Assange has been living inside the Ecuadorian embassy in London for more than six years, during which time relations between he and his hosts have significantly soured.
Assange first entered the building in June 2012 to avoid extradition to Sweden to face questioning about allegations of sex crimes, which he has always denied.
Sweden dropped the case against him last year, but he remains subject to arrest in the UK for jumping bail.
He believes if he was to leave the building, it could result in extradition to the US to face charges over WikiLeaks’ leaking of military and diplomatic cables.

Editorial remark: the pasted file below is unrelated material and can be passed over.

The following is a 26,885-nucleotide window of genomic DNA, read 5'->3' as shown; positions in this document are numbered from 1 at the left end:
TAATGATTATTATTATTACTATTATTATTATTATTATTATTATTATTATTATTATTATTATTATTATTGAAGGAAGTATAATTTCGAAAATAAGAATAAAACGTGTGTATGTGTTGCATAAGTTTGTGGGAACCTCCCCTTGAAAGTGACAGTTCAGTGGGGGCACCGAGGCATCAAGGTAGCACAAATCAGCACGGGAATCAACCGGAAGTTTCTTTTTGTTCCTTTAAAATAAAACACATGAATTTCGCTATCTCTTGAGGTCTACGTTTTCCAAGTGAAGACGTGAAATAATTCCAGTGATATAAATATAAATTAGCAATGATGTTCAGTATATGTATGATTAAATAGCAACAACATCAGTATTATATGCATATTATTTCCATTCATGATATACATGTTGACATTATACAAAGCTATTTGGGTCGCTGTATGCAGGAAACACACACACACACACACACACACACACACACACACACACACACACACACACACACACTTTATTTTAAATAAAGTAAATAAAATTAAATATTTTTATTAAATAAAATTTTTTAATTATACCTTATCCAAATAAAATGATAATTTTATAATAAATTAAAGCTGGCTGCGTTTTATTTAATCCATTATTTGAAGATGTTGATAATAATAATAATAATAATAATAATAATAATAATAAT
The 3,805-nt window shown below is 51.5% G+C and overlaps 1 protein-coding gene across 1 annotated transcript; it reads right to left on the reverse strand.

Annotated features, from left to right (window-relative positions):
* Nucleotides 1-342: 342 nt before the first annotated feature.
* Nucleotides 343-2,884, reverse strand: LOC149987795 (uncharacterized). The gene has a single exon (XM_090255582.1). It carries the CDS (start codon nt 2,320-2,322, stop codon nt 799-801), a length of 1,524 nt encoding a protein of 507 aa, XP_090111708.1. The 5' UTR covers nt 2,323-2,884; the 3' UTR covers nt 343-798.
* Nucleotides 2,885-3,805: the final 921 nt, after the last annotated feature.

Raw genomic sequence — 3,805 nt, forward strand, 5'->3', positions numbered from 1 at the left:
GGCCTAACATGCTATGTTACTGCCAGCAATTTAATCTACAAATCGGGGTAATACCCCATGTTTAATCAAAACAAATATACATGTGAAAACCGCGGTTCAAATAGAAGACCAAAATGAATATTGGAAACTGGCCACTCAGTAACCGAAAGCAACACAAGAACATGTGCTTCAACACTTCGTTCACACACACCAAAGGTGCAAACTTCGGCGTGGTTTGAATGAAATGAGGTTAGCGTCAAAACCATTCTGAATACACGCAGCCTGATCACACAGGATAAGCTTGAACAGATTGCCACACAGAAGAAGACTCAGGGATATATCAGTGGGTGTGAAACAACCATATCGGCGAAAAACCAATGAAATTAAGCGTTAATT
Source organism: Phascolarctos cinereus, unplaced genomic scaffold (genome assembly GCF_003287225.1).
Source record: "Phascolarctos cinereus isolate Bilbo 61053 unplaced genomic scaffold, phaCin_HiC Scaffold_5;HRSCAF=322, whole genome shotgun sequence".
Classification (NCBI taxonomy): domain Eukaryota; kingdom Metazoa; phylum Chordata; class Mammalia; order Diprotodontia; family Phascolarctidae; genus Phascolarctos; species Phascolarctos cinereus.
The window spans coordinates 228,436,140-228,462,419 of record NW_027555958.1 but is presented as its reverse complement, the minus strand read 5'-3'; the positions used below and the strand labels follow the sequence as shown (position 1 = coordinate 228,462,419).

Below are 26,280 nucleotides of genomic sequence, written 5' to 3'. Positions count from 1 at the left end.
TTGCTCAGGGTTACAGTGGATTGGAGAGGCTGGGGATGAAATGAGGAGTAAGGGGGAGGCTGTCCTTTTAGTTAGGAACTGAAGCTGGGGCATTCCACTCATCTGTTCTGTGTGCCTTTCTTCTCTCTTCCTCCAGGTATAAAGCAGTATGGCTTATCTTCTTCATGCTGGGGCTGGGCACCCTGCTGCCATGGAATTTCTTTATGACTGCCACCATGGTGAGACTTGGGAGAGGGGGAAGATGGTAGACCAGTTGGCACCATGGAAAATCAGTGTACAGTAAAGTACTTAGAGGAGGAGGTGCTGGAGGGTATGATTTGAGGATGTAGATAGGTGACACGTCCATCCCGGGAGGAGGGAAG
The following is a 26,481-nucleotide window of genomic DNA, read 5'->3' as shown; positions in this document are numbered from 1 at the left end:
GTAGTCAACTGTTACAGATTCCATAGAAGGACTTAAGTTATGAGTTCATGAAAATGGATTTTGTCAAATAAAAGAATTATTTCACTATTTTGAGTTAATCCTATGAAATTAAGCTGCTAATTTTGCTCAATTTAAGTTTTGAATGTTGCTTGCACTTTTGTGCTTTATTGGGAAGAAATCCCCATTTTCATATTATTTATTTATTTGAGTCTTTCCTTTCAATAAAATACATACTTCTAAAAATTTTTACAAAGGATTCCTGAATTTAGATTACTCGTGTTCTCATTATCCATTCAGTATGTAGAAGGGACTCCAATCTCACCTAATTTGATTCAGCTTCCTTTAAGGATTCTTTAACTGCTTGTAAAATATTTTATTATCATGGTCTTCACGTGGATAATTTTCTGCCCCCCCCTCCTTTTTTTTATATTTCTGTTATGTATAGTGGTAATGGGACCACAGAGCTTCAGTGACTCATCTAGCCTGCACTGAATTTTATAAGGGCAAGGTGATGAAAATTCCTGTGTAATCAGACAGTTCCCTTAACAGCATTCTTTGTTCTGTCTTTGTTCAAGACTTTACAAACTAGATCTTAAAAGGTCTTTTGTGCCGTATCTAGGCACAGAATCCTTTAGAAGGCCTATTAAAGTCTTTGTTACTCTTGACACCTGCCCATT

In a memo first published on Ecuadorian website Código Vidrio, it was revealed this week that the embassy allowed him to remain only on the condition he refrained from activity “considered as political or interfering with the internal affairs of other states”.
It also outlined basic housekeeping rules – namely that he should clean his own bathroom and take proper care of his pet cat.
On Sunday, the Press Association reported that Ecuador had partly restored Assange’s access to the internet, mobile phones and visits at the embassy, after cutting him off in March.
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